5 Hard Lessons From the St. Jude Connected Medical Devices Fiasco
If you haven't followed the recent news about St. Jude heart devices, this overview will catch you up and impart some advice to keep your devices secure.
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Some life lessons happen the easy way, but most come the hard way. The saga surrounding the insecure pacemakers and defibrillators produced by St. Jude Medical taught its participants and observers many hard lessons in the wake of discoveries by MedSec, disclosures by Muddy Waters, and investigations by the FDA and DHS.
Here's the history of the St. Jude medical device fiasco:
- In the spring of 2016, St. Jude Medical was poised for acquisition by Abbott Laboratories
- MedSec independently tested St. Jude cardiac devices and found security flaws
- “[MedSec] reached out to the Muddy Waters Capital LLC investment firm, suggesting a partnership to short sell St. Jude stock before reporting the vulnerabilities to the FDA. Under the deal, MedSec [would make] more money the further shares fall,” as noted on the Techdirt website
- “Muddy Waters published a report announcing its short position in St. Jude on after receiving a report by cybersecurity firm MedSec that claimed St. Jude's cardiac devices are vulnerable to cyberattacks,” according to CNBC.
- St. Jude refuted the allegations made by Muddy Waters Capital and MedSec
- St. Jude fired back with a statement posted on BusinessWire claiming MedSEC used "flawed test methodology on outdated software," demonstrating "lack of understanding of medical device technology."
- St. Jude filed a lawsuit, according to Theatpost, in a Minnesota court alleging the report made unsubstantiated claims and was an attempt to manipulate their securities markets for what it believed was an illegal windfall
- In the fall of 2016, the FDA and DHS jump into the fray to investigate claims that St. Jude medical devices were vulnerable to cyberattacks
- In January 2017, “The FDA confirmed that St. Jude Medical's implantable cardiac devices have vulnerabilities that could allow a hacker to access a device. Once in, they could deplete the battery or administer incorrect pacing or shocks,” according to an article on CNN Tech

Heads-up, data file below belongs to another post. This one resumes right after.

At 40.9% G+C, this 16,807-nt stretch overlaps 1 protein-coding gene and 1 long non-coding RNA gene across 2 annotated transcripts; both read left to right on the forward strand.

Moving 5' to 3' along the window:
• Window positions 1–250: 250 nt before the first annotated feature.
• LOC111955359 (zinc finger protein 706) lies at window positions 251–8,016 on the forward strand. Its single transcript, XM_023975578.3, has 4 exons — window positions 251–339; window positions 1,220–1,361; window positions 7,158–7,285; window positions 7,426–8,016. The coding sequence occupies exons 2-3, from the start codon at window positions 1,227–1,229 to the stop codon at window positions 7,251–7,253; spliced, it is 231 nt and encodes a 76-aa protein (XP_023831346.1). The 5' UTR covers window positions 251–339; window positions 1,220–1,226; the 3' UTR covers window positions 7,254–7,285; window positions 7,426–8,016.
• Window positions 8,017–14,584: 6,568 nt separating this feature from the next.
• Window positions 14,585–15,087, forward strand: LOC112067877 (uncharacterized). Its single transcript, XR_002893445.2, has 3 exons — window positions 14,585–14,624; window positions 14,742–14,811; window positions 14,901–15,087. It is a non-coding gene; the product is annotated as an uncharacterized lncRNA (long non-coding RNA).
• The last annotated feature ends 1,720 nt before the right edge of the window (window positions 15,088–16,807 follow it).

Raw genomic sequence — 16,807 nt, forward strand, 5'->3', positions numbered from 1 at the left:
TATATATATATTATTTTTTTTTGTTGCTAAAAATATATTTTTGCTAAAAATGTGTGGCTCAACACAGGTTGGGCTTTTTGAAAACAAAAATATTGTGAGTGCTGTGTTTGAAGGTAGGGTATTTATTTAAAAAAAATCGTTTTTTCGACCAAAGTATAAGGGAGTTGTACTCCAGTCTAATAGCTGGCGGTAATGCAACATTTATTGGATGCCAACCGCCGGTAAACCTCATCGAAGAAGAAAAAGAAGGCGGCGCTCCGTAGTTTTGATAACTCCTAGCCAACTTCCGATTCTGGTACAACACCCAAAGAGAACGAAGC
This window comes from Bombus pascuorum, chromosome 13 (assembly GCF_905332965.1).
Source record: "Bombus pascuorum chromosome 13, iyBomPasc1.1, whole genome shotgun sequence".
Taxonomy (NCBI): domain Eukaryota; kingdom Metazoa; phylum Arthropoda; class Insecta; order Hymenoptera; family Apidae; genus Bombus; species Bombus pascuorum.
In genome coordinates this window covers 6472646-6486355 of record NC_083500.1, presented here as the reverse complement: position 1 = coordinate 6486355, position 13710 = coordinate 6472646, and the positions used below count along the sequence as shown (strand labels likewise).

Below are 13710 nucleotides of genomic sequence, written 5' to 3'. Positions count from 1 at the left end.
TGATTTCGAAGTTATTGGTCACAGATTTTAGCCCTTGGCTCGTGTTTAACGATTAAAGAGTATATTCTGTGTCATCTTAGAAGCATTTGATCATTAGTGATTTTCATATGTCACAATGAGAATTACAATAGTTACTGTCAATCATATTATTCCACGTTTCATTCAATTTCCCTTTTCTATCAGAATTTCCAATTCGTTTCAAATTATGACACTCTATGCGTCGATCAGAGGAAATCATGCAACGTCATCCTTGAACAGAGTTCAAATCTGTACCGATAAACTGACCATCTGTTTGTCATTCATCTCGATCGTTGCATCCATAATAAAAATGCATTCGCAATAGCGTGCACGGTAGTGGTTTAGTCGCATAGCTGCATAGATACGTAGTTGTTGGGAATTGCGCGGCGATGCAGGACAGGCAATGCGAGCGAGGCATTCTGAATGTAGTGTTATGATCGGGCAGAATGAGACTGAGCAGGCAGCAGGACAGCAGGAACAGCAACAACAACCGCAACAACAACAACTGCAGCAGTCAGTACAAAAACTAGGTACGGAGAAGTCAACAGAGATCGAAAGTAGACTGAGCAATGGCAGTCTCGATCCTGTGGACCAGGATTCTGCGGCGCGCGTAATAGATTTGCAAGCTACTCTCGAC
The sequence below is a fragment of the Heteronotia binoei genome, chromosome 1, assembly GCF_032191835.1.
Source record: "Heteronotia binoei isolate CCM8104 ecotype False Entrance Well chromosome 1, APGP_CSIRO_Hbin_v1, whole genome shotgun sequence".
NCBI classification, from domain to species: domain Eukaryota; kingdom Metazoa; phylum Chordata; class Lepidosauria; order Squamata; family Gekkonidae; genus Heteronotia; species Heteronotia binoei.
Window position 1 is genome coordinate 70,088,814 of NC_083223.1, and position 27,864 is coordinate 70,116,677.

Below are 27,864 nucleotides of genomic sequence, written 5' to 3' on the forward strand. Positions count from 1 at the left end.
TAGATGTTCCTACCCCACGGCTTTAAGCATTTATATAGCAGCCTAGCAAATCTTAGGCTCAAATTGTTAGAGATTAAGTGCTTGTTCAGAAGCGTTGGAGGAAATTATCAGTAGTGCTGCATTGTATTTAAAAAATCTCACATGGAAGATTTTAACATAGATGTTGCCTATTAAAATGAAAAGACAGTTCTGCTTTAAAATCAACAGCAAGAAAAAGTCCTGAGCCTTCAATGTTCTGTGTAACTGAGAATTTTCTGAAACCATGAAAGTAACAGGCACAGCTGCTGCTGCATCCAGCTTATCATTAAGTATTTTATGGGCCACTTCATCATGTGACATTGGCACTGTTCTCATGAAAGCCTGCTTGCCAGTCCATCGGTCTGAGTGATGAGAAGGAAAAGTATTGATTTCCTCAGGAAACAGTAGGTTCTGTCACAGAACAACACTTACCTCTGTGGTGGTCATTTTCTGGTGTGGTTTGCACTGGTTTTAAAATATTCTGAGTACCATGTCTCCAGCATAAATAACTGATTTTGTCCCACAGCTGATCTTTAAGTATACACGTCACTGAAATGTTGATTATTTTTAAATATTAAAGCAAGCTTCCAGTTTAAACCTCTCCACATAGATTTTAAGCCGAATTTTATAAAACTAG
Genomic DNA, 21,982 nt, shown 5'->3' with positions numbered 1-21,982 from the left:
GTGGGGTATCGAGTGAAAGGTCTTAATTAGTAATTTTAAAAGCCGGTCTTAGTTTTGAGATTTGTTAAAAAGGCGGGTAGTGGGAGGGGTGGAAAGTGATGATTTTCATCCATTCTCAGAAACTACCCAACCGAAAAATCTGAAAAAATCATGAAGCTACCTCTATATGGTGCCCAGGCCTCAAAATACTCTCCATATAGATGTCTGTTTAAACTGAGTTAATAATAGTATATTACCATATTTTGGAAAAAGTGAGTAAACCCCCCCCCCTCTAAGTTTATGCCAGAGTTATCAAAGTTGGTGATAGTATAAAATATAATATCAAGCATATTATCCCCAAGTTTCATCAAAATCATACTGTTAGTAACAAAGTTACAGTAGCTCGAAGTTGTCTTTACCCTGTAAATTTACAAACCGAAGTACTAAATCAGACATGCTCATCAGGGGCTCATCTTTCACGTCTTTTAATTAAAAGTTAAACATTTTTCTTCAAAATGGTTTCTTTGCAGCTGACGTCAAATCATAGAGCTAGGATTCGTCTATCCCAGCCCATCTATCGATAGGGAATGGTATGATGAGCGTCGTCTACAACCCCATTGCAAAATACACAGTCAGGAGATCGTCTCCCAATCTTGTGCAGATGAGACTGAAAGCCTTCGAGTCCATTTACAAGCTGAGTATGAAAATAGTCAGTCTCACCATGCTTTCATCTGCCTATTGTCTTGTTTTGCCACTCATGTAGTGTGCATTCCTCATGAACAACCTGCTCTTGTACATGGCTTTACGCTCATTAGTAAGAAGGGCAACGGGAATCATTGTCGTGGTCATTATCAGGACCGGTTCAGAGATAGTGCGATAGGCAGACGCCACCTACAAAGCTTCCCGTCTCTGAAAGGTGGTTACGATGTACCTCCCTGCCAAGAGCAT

- An article on the Star Tribune noted that Abbott Laboratories acquired St. Jude in early January 2017 in a transaction worth $25 billion. Abbott said it had worked with the FDA and DHS to update and improve the security of the affected devices.
So, now that we know the story, what do take away? Do we focus on the odd twists and turns and miss the point of insecure medical devices? Let’s not. Let’s take a look at 5 hard lessons from these events as they relate to the security of connected medical devices:
- Don’t ignore the warnings: St. Jude learned of the MedSec report in the late summer of 2016, but refuted its content and chose not to update their devices. This showed a startling lack of concern.
- Small medical devices count: New pacemakers can be smaller than a AAA battery, yet contain firmware that’s hackable (see above!). Medical devices manufacturers cannot and should not ignore small devices they produce because, frankly, hackers won’t.
- Others can influence your livelihood: If you produce medical devices, there are people who want to influence your livelihood - whether it’s your staff and other companies trying to protect your devices and protect your cash flow or those who seek to hack your devices and directly or indirectly decrease your cash flow.
- Consumer trust is paramount: During all of the “he said, she said” combat between the St. Jude camp and the Muddy Waters/MedSec camp, consumer trust is what suffered the most. Consumers rely heavily on manufacturers to produce safe connected devices.
- Safety first: We teach our children the idea of safety first, but sometimes lose sight of this concept as adults. So many of us rely on medical device manufacturers to protect our health for a range of needs. We need cybersecure devices that won't be used to harm us directly or many of us indirectly when used as attack vectors.
Published at DZone with permission of Andrea Smith, DZone MVB. See the original article here.
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